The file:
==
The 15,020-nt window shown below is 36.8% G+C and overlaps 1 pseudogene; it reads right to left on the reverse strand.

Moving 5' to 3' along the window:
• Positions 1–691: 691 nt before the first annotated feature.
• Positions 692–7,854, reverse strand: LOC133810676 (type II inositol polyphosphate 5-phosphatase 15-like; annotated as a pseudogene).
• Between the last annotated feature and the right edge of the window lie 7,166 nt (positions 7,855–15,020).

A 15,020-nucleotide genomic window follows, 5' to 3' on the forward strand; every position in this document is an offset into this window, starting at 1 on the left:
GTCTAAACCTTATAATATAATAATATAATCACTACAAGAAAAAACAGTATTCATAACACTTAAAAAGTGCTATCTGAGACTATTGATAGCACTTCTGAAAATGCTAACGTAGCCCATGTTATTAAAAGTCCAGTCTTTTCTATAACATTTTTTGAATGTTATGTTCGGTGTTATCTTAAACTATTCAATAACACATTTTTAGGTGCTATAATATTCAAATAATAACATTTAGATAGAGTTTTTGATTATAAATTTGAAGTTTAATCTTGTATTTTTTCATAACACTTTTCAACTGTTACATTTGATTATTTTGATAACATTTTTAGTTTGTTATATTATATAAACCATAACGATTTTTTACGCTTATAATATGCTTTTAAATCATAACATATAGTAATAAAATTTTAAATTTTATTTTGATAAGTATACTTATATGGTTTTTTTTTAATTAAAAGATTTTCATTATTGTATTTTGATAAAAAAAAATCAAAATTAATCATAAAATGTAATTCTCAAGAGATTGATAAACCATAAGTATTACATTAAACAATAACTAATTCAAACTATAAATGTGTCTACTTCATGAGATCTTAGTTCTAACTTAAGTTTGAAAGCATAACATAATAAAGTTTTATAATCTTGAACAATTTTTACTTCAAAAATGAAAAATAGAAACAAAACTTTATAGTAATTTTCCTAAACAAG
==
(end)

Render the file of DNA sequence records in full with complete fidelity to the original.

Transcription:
The 15,020-nt window shown below is 36.8% G+C and overlaps 1 pseudogene; it reads right to left on the reverse strand.

Moving 5' to 3' along the window:
• Positions 1–691: 691 nt before the first annotated feature.
• Positions 692–7,854, reverse strand: LOC133810676 (type II inositol polyphosphate 5-phosphatase 15-like; annotated as a pseudogene).
• Between the last annotated feature and the right edge of the window lie 7,166 nt (positions 7,855–15,020).

A 15,020-nucleotide genomic window follows, 5' to 3' on the forward strand; every position in this document is an offset into this window, starting at 1 on the left:
GTCTAAACCTTATAATATAATAATATAATCACTACAAGAAAAAACAGTATTCATAACACTTAAAAAGTGCTATCTGAGACTATTGATAGCACTTCTGAAAATGCTAACGTAGCCCATGTTATTAAAAGTCCAGTCTTTTCTATAACATTTTTTGAATGTTATGTTCGGTGTTATCTTAAACTATTCAATAACACATTTTTAGGTGCTATAATATTCAAATAATAACATTTAGATAGAGTTTTTGATTATAAATTTGAAGTTTAATCTTGTATTTTTTCATAACACTTTTCAACTGTTACATTTGATTATTTTGATAACATTTTTAGTTTGTTATATTATATAAACCATAACGATTTTTTACGCTTATAATATGCTTTTAAATCATAACATATAGTAATAAAATTTTAAATTTTATTTTGATAAGTATACTTATATGGTTTTTTTTTAATTAAAAGATTTTCATTATTGTATTTTGATAAAAAAAAATCAAAATTAATCATAAAATGTAATTCTCAAGAGATTGATAAACCATAAGTATTACATTAAACAATAACTAATTCAAACTATAAATGTGTCTACTTCATGAGATCTTAGTTCTAACTTAAGTTTGAAAGCATAACATAATAAAGTTTTATAATCTTGAACAATTTTTACTTCAAAAATGAAAAATAGAAACAAAACTTTATAGTAATTTTCCTAAACAAG